Another example of change in the exemptions is seen where the Act of 1956 did not provide for a time period, whereas under the Act of 2013, an amount received as securities application money by the company shall not be treated as a deposit, only if the securities are allotted within 60 days of receipt of such amount or if theamount is refunded within the period of 15 days after the completion of these 60 days. Thus the companies are now mandatorily to make allotment of securities against the share application money received by them within a maximum period of 60 days.Another ambiguity in this respect remains about whether amounts received from foreign entities, against the allotment of securities, but pending allotment beyond 60 days of receipt, will be treated as deposits under the Act of 2013.

Immediate Impending Action on Companies

Many companies have already accepted deposits and for such companies, the Act of 2013 and the Deposits Rules cast duties with respect to the amount of deposit or part thereof or any interest due on the amounts that remain unpaid on the commencement of the provisions relating to deposits under the Act of 2013, or becomes due at any time thereafter. The Act provides that such companies will now have to file a statementwith the Registrar of Companies, with respect to all deposits accepted by the company and sums remaining unpaid along with the interest payable thereon along with the arrangements made for such repayments. Additionally, it is also mandatory that such amounts shall be repaid by the company within one year from such commencement or from the date on which such payments are due whichever is earlier. However, one question that comes to the mind in such a scenario is whether the deposits accepted under the Act of 1956 shall also be treated as deposits under the Act of 2013?

Conclusion

The provisions relating to deposits as contained in the Companies Act, 2013 incorporate many changes, also including new requirements such as that for the appointment of debenture trustees and the company being required to obtain deposit insurance. Making the activity of accepting deposits more safe and transparent for investors, the Act now alters the provisions relating to this method of capital raising, nonetheless leaving some ambiguities, and confusions due to issues of interpretation, such as whether amounts accepted before 1st April 2014, not qualifying as deposits under the Act of 1956, but so qualifying as deposits under the Act of 2013, will be treated as deposits under the newAct. However the requirements for increased disclosures, credit rating, security for the deposits accepted, obtaining deposit insurance, etc. thereby making the process of acceptance of deposits costlier, as well as increased thresholds for a public company to be eligible to accept deposits, may force companies to consider other alternatives such as taking loans from banks instead of accepting deposits. Apart from including more details in the circular, a company accepting deposits is now also required to obtain credit rating at regular intervals during the tenure of the deposit.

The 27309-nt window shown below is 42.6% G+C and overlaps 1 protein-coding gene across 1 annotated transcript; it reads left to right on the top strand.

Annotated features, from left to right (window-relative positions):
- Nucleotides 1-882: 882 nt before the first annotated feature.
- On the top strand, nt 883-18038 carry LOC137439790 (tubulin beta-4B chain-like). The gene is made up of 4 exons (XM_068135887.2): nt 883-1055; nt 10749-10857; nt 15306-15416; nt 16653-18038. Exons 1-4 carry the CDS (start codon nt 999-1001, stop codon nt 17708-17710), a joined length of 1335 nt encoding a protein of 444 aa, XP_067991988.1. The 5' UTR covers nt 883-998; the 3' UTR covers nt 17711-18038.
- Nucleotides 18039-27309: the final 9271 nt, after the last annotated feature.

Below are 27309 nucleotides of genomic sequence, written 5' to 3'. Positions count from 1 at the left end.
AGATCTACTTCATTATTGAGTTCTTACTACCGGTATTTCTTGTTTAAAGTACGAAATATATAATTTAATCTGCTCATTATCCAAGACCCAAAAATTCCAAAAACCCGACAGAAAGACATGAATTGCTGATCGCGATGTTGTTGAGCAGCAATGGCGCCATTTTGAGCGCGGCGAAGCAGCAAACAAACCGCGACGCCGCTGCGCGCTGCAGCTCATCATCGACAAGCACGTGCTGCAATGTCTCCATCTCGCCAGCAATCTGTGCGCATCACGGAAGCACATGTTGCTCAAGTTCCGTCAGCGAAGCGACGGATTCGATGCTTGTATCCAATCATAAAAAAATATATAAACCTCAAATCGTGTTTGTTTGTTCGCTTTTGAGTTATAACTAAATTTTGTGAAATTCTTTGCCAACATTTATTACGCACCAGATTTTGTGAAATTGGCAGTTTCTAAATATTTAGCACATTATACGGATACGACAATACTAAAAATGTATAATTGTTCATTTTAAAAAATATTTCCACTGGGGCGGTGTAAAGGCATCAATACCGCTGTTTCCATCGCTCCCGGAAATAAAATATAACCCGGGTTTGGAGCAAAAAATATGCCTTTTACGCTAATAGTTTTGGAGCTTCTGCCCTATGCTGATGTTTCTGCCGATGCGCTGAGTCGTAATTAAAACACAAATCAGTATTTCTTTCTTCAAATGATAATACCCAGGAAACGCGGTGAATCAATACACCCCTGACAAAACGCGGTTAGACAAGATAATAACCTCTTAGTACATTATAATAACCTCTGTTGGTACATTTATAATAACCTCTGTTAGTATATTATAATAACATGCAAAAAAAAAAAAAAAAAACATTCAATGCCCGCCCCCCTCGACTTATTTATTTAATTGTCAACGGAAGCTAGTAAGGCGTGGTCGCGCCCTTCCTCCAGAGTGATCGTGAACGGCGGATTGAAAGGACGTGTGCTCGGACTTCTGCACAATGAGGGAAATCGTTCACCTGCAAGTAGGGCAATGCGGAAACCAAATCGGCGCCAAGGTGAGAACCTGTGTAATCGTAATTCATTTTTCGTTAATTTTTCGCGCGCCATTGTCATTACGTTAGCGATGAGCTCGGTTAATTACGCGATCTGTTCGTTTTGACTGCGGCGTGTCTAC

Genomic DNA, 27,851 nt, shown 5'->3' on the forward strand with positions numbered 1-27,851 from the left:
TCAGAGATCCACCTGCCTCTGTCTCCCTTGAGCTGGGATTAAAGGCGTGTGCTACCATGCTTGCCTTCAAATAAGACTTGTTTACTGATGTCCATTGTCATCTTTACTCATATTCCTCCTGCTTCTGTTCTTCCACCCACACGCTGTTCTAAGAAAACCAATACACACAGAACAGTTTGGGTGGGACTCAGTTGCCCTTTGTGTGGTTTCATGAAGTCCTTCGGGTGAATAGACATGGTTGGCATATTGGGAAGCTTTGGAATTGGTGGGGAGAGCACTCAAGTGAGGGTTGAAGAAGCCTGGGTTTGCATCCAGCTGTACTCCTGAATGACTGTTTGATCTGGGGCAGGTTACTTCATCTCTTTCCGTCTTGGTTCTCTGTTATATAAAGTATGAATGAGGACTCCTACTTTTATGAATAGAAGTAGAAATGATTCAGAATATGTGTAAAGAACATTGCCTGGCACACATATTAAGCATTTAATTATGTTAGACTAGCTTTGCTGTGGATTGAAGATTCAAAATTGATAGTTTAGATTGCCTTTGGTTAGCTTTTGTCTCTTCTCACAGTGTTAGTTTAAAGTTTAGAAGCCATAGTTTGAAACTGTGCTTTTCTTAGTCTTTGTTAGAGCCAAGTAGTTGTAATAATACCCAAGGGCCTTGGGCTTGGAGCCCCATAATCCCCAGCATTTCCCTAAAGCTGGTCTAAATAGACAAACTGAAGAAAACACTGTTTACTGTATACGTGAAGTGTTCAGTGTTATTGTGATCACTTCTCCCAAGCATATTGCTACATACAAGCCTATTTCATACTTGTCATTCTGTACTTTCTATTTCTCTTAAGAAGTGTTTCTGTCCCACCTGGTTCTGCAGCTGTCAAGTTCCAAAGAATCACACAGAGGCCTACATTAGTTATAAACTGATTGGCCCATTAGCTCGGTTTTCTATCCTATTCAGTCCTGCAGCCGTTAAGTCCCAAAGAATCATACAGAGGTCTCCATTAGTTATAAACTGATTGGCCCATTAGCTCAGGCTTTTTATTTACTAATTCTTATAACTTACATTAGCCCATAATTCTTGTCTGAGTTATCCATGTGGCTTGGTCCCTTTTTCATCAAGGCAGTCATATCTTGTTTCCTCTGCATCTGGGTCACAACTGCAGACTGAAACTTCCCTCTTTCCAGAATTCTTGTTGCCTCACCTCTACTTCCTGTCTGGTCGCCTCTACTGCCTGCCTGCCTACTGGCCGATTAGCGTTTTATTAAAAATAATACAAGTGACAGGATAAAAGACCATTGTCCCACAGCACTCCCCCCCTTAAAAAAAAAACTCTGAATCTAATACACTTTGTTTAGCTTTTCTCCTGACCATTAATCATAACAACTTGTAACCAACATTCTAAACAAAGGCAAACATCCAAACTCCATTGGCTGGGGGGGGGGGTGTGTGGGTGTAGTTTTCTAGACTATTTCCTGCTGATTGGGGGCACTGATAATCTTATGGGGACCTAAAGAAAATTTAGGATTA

Disclaimer: The views expressed in this article are solely the opinion of the author.

AUTHORED BY

Mr. Ankit Singhi

Head of Corporate Affairs & Compliances

ACS, LLB

ankit@indiacp.com

+91 9910888952